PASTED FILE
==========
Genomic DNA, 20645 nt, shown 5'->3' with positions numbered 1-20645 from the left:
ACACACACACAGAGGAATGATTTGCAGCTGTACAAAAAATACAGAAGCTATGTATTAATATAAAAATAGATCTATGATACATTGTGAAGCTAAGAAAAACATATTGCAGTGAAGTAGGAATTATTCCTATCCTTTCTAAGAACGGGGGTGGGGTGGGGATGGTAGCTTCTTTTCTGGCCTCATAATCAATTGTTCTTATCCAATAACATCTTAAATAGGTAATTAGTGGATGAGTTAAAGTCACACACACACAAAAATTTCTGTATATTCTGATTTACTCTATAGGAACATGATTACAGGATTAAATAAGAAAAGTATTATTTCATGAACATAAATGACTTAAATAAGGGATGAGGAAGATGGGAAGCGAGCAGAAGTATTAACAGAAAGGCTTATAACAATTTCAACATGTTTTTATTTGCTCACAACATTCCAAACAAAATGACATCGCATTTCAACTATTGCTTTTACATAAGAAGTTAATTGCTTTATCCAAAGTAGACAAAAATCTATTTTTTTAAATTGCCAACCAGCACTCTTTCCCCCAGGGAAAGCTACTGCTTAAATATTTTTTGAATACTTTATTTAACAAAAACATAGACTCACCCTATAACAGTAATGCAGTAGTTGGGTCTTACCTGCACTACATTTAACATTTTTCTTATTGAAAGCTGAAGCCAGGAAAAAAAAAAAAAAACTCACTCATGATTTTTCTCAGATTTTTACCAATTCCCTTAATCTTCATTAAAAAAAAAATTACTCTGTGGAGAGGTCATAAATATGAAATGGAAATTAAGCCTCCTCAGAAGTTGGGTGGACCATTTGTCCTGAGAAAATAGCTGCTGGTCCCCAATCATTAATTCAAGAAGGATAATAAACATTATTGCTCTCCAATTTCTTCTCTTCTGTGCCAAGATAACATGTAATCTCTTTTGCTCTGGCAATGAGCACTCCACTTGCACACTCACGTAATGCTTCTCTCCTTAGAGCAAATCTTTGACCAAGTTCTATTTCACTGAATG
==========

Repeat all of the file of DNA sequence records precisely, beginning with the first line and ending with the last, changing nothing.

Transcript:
Genomic DNA, 20645 nt, shown 5'->3' with positions numbered 1-20645 from the left:
ACACACACACAGAGGAATGATTTGCAGCTGTACAAAAAATACAGAAGCTATGTATTAATATAAAAATAGATCTATGATACATTGTGAAGCTAAGAAAAACATATTGCAGTGAAGTAGGAATTATTCCTATCCTTTCTAAGAACGGGGGTGGGGTGGGGATGGTAGCTTCTTTTCTGGCCTCATAATCAATTGTTCTTATCCAATAACATCTTAAATAGGTAATTAGTGGATGAGTTAAAGTCACACACACACAAAAATTTCTGTATATTCTGATTTACTCTATAGGAACATGATTACAGGATTAAATAAGAAAAGTATTATTTCATGAACATAAATGACTTAAATAAGGGATGAGGAAGATGGGAAGCGAGCAGAAGTATTAACAGAAAGGCTTATAACAATTTCAACATGTTTTTATTTGCTCACAACATTCCAAACAAAATGACATCGCATTTCAACTATTGCTTTTACATAAGAAGTTAATTGCTTTATCCAAAGTAGACAAAAATCTATTTTTTTAAATTGCCAACCAGCACTCTTTCCCCCAGGGAAAGCTACTGCTTAAATATTTTTTGAATACTTTATTTAACAAAAACATAGACTCACCCTATAACAGTAATGCAGTAGTTGGGTCTTACCTGCACTACATTTAACATTTTTCTTATTGAAAGCTGAAGCCAGGAAAAAAAAAAAAAAACTCACTCATGATTTTTCTCAGATTTTTACCAATTCCCTTAATCTTCATTAAAAAAAAAATTACTCTGTGGAGAGGTCATAAATATGAAATGGAAATTAAGCCTCCTCAGAAGTTGGGTGGACCATTTGTCCTGAGAAAATAGCTGCTGGTCCCCAATCATTAATTCAAGAAGGATAATAAACATTATTGCTCTCCAATTTCTTCTCTTCTGTGCCAAGATAACATGTAATCTCTTTTGCTCTGGCAATGAGCACTCCACTTGCACACTCACGTAATGCTTCTCTCCTTAGAGCAAATCTTTGACCAAGTTCTATTTCACTGAATG